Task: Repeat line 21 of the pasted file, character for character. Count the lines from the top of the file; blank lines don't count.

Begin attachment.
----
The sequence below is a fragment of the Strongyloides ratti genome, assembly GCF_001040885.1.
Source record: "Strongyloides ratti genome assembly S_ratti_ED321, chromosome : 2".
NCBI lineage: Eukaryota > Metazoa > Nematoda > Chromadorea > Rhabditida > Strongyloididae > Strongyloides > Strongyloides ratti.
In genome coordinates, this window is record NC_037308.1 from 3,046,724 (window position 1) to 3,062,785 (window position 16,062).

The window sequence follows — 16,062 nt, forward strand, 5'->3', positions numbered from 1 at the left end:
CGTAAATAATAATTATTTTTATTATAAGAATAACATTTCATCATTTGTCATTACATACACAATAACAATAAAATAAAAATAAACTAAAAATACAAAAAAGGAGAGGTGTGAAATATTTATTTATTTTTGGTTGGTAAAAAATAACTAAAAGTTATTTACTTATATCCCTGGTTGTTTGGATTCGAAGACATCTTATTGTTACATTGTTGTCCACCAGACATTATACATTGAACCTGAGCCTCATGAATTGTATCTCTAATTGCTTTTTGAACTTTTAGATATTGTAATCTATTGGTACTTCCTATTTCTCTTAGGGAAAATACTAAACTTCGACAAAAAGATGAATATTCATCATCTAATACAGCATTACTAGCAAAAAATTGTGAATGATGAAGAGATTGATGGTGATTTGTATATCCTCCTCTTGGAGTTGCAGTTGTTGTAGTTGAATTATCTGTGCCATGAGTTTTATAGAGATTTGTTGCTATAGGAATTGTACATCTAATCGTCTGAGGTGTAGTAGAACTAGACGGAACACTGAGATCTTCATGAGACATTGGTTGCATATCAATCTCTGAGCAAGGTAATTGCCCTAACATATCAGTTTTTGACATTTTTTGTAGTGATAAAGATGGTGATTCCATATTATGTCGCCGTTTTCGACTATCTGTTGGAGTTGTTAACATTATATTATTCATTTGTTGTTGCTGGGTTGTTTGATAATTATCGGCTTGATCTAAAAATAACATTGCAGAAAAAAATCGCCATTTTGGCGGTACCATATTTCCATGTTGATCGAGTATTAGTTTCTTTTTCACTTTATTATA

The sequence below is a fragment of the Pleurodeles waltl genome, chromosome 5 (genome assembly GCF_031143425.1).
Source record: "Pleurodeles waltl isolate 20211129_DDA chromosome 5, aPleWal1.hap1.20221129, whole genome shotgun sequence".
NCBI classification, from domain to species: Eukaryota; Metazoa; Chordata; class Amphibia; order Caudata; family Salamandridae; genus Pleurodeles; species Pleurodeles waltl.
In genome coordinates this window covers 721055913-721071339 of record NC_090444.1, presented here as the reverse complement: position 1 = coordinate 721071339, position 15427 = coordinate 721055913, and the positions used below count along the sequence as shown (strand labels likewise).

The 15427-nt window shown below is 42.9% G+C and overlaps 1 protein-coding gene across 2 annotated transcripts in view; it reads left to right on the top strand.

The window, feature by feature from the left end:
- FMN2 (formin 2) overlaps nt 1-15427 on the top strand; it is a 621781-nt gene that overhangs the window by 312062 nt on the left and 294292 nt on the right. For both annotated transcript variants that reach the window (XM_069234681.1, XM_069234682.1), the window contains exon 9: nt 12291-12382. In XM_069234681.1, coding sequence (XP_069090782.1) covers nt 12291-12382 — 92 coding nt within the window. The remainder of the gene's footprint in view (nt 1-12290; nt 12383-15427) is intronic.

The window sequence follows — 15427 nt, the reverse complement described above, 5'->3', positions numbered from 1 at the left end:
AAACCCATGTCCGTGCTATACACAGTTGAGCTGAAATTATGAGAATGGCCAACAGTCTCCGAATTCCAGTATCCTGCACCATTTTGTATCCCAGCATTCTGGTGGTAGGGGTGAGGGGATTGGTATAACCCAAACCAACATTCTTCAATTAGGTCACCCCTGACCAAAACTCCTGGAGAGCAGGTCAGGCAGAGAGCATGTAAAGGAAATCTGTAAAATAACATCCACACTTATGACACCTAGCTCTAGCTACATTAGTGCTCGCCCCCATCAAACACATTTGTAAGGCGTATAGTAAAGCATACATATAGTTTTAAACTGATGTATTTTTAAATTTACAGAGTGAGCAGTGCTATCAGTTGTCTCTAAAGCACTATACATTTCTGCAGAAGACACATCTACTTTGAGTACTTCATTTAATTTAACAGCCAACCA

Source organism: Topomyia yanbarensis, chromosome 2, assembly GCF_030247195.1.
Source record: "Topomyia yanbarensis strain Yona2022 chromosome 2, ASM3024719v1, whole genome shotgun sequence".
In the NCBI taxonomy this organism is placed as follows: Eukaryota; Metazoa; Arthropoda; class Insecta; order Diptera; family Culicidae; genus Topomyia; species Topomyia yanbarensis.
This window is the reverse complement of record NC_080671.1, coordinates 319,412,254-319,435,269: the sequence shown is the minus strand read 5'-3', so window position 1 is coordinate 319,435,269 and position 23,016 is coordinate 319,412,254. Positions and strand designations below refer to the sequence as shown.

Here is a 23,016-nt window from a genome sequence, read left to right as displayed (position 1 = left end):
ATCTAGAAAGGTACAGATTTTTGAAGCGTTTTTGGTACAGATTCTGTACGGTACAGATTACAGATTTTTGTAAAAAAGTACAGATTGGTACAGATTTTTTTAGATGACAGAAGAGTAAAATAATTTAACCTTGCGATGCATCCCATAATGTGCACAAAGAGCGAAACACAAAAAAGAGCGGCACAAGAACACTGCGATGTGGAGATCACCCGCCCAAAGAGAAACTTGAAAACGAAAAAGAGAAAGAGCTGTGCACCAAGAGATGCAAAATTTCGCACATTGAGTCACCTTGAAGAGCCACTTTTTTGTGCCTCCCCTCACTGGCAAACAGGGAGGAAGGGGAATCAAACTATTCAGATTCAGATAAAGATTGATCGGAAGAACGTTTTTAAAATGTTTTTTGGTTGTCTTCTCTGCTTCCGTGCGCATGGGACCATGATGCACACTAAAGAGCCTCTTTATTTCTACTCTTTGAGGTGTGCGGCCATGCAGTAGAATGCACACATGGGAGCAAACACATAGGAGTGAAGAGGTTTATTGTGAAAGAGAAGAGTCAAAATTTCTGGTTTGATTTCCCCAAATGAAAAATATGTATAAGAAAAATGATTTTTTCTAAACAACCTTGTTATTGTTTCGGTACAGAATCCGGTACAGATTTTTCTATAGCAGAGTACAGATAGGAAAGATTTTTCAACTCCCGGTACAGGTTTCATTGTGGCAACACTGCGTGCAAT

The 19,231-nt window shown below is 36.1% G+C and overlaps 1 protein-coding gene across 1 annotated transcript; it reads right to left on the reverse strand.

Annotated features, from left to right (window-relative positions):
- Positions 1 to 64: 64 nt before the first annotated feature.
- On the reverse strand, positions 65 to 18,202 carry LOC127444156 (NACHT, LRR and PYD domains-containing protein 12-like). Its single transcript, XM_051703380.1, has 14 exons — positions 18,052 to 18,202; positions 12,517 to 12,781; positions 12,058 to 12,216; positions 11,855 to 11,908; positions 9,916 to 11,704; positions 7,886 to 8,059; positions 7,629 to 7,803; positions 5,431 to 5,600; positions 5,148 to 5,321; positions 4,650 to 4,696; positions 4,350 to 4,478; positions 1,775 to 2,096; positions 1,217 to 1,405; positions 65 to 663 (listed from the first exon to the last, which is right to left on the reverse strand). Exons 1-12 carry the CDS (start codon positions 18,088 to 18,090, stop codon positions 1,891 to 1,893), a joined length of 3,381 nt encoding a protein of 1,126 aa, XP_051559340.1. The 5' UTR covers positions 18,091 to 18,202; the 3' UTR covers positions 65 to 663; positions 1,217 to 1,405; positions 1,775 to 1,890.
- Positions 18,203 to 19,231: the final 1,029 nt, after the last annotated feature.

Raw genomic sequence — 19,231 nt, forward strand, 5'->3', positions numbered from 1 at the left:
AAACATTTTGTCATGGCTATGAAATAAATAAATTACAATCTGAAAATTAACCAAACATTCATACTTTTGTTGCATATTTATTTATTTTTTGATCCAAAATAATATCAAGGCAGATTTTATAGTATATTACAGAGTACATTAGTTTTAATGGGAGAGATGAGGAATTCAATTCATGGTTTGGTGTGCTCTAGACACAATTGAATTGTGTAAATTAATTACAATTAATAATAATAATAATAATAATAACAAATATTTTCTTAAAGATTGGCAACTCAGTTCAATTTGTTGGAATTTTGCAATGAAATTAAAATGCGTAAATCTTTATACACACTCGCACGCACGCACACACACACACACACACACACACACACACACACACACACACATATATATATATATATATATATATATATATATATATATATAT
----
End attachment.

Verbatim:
ATCTAGAAAGGTACAGATTTTTGAAGCGTTTTTGGTACAGATTCTGTACGGTACAGATTACAGATTTTTGTAAAAAAGTACAGATTGGTACAGATTTTTTTAGATGACAGAAGAGTAAAATAATTTAACCTTGCGATGCATCCCATAATGTGCACAAAGAGCGAAACACAAAAAAGAGCGGCACAAGAACACTGCGATGTGGAGATCACCCGCCCAAAGAGAAACTTGAAAACGAAAAAGAGAAAGAGCTGTGCACCAAGAGATGCAAAATTTCGCACATTGAGTCACCTTGAAGAGCCACTTTTTTGTGCCTCCCCTCACTGGCAAACAGGGAGGAAGGGGAATCAAACTATTCAGATTCAGATAAAGATTGATCGGAAGAACGTTTTTAAAATGTTTTTTGGTTGTCTTCTCTGCTTCCGTGCGCATGGGACCATGATGCACACTAAAGAGCCTCTTTATTTCTACTCTTTGAGGTGTGCGGCCATGCAGTAGAATGCACACATGGGAGCAAACACATAGGAGTGAAGAGGTTTATTGTGAAAGAGAAGAGTCAAAATTTCTGGTTTGATTTCCCCAAATGAAAAATATGTATAAGAAAAATGATTTTTTCTAAACAACCTTGTTATTGTTTCGGTACAGAATCCGGTACAGATTTTTCTATAGCAGAGTACAGATAGGAAAGATTTTTCAACTCCCGGTACAGGTTTCATTGTGGCAACACTGCGTGCAAT